The connection between mathematics and art goes back thousands of years. Mathematics has been used in the design of Gothic cathedrals, Rose windows, oriental rugs, mosaics and tilings. Geometric forms were fundamental to the cubists and many abstract expressionists, and award-winning sculptors have used topology as the basis for their pieces. Dutch artist M.C. Escher represented infinity, Möbius bands, tessellations, deformations, reflections, Platonic solids, spirals, symmetry, and the hyperbolic plane in his works.
Mathematicians and artists continue to create stunning works in all media and to explore the visualization of mathematics--origami, computer-generated landscapes, tesselations, fractals, anamorphic art, and more.
"Meandering Eightfold Path," by Margaret Kepner (Washington, DC)
Flat: 18" x 18"; Folded: 3" x 6" x 0.5", Archival Inkjet on Paper, 2012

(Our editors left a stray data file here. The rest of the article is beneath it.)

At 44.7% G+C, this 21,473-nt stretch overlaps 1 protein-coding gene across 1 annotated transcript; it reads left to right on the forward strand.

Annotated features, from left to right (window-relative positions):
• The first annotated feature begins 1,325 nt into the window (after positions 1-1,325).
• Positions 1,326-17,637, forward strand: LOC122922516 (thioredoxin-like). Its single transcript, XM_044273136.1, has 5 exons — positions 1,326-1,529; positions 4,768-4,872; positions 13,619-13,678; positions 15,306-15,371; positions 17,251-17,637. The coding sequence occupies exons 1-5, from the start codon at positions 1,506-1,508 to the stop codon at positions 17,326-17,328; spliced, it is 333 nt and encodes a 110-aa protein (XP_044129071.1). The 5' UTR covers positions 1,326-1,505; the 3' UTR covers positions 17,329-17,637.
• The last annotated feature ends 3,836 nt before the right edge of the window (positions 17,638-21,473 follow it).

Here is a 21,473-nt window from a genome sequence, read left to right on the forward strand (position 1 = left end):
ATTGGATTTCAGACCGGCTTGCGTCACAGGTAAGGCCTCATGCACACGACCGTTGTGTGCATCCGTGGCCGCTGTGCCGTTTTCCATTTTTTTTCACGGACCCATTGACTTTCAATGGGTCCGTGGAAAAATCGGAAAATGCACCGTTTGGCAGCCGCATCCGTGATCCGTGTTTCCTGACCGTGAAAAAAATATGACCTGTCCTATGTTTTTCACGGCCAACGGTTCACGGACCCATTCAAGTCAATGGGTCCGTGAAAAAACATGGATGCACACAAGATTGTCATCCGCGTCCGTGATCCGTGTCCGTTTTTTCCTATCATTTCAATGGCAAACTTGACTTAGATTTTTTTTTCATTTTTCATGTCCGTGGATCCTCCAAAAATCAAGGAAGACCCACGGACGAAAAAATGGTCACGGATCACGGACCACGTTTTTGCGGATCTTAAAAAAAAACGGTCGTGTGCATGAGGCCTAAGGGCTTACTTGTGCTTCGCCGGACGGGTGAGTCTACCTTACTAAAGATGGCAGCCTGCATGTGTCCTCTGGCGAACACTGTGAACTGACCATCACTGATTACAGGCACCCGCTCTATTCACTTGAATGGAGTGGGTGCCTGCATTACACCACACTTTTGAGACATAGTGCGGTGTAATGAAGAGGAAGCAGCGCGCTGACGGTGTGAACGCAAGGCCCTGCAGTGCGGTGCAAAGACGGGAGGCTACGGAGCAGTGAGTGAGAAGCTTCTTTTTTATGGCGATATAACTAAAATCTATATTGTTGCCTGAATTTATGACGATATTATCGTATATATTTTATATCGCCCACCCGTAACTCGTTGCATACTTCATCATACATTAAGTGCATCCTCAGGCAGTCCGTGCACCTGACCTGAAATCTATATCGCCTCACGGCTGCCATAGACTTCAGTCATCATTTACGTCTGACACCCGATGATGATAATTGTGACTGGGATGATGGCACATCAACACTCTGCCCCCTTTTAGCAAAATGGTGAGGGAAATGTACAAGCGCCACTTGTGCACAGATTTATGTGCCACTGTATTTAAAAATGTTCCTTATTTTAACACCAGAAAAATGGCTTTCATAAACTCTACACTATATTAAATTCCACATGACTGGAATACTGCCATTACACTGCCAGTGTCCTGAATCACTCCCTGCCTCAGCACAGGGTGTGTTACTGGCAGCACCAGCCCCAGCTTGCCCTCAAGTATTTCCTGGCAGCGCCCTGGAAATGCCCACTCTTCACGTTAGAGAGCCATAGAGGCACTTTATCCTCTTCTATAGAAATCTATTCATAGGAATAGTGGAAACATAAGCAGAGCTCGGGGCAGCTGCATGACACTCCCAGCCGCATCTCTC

This work is a modified version of an earlier design – The Eightfold Path. Colors have been added, and the flat 2D print has been deconstructed into a folding book format. The underlying design is a visual presentation of the five non-isomorphic groups of order eight: C8, C2 x C4, C2 x C2 x C2, D4, and Q8. It employs a visual vocabulary derived from a traditional quilt pattern, Drunkard’s Path. Each of the small shapes used in the design is a quarter circle in a square, scaled so that its area equals the square’s residual area. The 36-page book structure is created from a single sheet of paper through a series of cuts and folds. A continuous meander folding path is followed, with varying length fold-sequences, and no beginning nor end. When it is fully folded up, the book assumes a double-square footprint. A smaller-scale meander path, which would result in a continuous 144-page book, is expressed through color accents. -- Margaret Kepner